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Comrades: A Revolutionary RPG
Publisher: W.M. Akers
by Michael B. [Verified Purchaser]
Date Added: 03/29/2019 16:10:56

Personally, I run hot and cold on ptbA games. I love the simplicity of the system and the clarity of design that a good execution of pbtA enforces. But Apocalypse World 1e had some rough edges and some fuzziness about its version of the wasteland that made it hard for me to see how I'd ever play it. Dungeon World is alright, but if you want to have high fantasy adventures, why not just play D&D, or 13th Age, the best version of D&D? And while Night Witches is absolute masterpiece of design, I'm never going to find another person to play it with. Comrades is the antidote to my all my problems with pbtA.

Comrades distills both pbtA and revolution down to their essences, and what remains is as close to a utopian ideal of an RPG as I can imagine. This is a game about your revolutionary vanguard, about a small band of comrades who are willing to dare everything to bring about a better world. You'll throw down with thugs from across the political spectrum, out-manuever splinter factions in your own movement, suffer under the oppressive tactics of the secret police, hear a dying comrade's last words, raise a mob, and strike a blow for revolution.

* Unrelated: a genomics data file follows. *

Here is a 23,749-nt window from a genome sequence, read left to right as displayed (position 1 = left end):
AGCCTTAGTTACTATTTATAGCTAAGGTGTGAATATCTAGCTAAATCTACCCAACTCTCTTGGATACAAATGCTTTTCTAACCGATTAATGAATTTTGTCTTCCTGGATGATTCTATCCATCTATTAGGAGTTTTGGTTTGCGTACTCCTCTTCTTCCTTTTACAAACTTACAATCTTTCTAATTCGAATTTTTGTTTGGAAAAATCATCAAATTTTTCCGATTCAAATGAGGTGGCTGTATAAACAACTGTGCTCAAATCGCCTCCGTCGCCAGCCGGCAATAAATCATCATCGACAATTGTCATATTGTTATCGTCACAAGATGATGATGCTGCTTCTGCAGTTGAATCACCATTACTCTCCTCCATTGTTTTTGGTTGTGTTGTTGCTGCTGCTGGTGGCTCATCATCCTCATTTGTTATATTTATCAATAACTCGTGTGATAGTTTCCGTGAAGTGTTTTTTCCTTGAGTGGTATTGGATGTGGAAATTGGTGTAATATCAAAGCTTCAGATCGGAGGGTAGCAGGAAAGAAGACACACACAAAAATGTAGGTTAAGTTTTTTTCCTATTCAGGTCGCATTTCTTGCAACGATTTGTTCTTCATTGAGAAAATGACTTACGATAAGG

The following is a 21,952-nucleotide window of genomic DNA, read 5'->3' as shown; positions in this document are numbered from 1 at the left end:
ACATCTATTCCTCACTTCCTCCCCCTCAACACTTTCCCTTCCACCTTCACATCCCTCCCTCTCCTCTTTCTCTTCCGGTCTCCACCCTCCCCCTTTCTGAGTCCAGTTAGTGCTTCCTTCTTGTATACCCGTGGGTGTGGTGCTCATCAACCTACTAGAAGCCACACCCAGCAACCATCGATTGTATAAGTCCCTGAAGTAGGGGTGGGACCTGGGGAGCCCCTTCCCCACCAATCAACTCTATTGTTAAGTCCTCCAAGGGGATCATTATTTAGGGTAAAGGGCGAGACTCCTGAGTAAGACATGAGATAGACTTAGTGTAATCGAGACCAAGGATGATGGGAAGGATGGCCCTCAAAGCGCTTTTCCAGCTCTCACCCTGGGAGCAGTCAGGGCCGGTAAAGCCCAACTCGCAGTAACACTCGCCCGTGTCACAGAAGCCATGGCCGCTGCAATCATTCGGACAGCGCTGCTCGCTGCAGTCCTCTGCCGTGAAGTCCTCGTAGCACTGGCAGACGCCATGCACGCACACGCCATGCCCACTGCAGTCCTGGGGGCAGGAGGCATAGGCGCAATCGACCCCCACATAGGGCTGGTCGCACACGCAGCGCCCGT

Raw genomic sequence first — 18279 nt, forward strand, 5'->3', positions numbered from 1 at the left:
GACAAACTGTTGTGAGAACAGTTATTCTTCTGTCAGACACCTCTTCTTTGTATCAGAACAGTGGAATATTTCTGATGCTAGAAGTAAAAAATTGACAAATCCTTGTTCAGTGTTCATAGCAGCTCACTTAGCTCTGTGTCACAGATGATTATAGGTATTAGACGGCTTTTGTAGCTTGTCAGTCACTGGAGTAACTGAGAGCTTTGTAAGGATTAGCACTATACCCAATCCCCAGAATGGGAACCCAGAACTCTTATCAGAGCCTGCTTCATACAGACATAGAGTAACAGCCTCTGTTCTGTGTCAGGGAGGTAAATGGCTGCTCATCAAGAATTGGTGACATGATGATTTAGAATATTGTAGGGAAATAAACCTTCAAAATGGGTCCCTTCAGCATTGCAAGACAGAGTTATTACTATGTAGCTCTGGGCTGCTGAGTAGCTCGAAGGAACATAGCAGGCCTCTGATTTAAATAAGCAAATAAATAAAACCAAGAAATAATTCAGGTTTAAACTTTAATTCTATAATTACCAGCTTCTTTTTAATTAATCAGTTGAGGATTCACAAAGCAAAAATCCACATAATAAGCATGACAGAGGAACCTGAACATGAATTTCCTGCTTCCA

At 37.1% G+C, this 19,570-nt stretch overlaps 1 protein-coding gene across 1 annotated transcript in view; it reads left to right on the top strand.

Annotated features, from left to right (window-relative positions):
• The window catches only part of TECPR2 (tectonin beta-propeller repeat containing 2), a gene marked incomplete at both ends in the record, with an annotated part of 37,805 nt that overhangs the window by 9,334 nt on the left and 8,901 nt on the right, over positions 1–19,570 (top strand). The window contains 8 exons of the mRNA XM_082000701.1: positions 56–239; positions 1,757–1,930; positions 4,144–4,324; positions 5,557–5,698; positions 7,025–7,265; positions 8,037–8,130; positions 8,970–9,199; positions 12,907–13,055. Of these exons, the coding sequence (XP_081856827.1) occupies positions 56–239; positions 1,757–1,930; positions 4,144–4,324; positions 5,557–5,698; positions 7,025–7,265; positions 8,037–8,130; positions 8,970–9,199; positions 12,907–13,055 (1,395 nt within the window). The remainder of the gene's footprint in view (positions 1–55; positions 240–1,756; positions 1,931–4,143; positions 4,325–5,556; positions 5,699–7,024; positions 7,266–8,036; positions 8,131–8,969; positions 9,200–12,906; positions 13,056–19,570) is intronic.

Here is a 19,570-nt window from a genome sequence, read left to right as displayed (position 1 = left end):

The moves and playbooks are wonderfully calibrated to revolutionary action: I especially appreciate the inclusion of a universal Start Something move to incite a mob, and the perceptive list of questions on the What's Going On Here? move to read a situation. The GM advice helps develop the ideology of the comrades, and put them under pressure from adversarial fronts, which work through a series of steps that cause the world to crumble. I particularly like the Pathway Moves, end of session rolls which describe how the comrades are advancing towards revolution on five tracks, ranging from a democratic victory at the ballot box to assassinating the head of state.